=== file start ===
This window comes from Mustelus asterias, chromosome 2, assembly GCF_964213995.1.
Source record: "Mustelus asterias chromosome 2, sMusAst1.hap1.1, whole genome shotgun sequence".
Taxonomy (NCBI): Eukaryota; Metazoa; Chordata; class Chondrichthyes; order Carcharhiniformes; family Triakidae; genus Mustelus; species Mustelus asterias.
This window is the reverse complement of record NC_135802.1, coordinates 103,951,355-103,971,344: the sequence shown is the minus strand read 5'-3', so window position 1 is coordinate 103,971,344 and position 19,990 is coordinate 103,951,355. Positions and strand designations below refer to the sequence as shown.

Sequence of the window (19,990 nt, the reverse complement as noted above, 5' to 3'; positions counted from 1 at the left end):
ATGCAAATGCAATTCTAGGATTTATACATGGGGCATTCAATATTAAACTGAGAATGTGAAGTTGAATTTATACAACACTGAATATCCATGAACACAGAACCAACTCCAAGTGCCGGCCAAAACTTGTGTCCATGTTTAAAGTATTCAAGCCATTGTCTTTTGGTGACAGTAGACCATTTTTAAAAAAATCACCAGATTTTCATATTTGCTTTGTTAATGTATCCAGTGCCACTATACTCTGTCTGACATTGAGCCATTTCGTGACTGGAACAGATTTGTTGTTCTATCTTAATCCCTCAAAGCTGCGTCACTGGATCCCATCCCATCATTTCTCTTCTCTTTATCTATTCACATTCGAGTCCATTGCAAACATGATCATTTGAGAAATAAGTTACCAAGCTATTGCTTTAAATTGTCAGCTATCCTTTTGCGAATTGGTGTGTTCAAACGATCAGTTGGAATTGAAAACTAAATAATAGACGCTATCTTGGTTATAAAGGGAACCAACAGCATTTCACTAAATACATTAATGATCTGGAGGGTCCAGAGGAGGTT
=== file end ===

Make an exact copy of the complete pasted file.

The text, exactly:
This window comes from Mustelus asterias, chromosome 2, assembly GCF_964213995.1.
Source record: "Mustelus asterias chromosome 2, sMusAst1.hap1.1, whole genome shotgun sequence".
Taxonomy (NCBI): Eukaryota; Metazoa; Chordata; class Chondrichthyes; order Carcharhiniformes; family Triakidae; genus Mustelus; species Mustelus asterias.
This window is the reverse complement of record NC_135802.1, coordinates 103,951,355-103,971,344: the sequence shown is the minus strand read 5'-3', so window position 1 is coordinate 103,971,344 and position 19,990 is coordinate 103,951,355. Positions and strand designations below refer to the sequence as shown.

Sequence of the window (19,990 nt, the reverse complement as noted above, 5' to 3'; positions counted from 1 at the left end):
ATGCAAATGCAATTCTAGGATTTATACATGGGGCATTCAATATTAAACTGAGAATGTGAAGTTGAATTTATACAACACTGAATATCCATGAACACAGAACCAACTCCAAGTGCCGGCCAAAACTTGTGTCCATGTTTAAAGTATTCAAGCCATTGTCTTTTGGTGACAGTAGACCATTTTTAAAAAAATCACCAGATTTTCATATTTGCTTTGTTAATGTATCCAGTGCCACTATACTCTGTCTGACATTGAGCCATTTCGTGACTGGAACAGATTTGTTGTTCTATCTTAATCCCTCAAAGCTGCGTCACTGGATCCCATCCCATCATTTCTCTTCTCTTTATCTATTCACATTCGAGTCCATTGCAAACATGATCATTTGAGAAATAAGTTACCAAGCTATTGCTTTAAATTGTCAGCTATCCTTTTGCGAATTGGTGTGTTCAAACGATCAGTTGGAATTGAAAACTAAATAATAGACGCTATCTTGGTTATAAAGGGAACCAACAGCATTTCACTAAATACATTAATGATCTGGAGGGTCCAGAGGAGGTT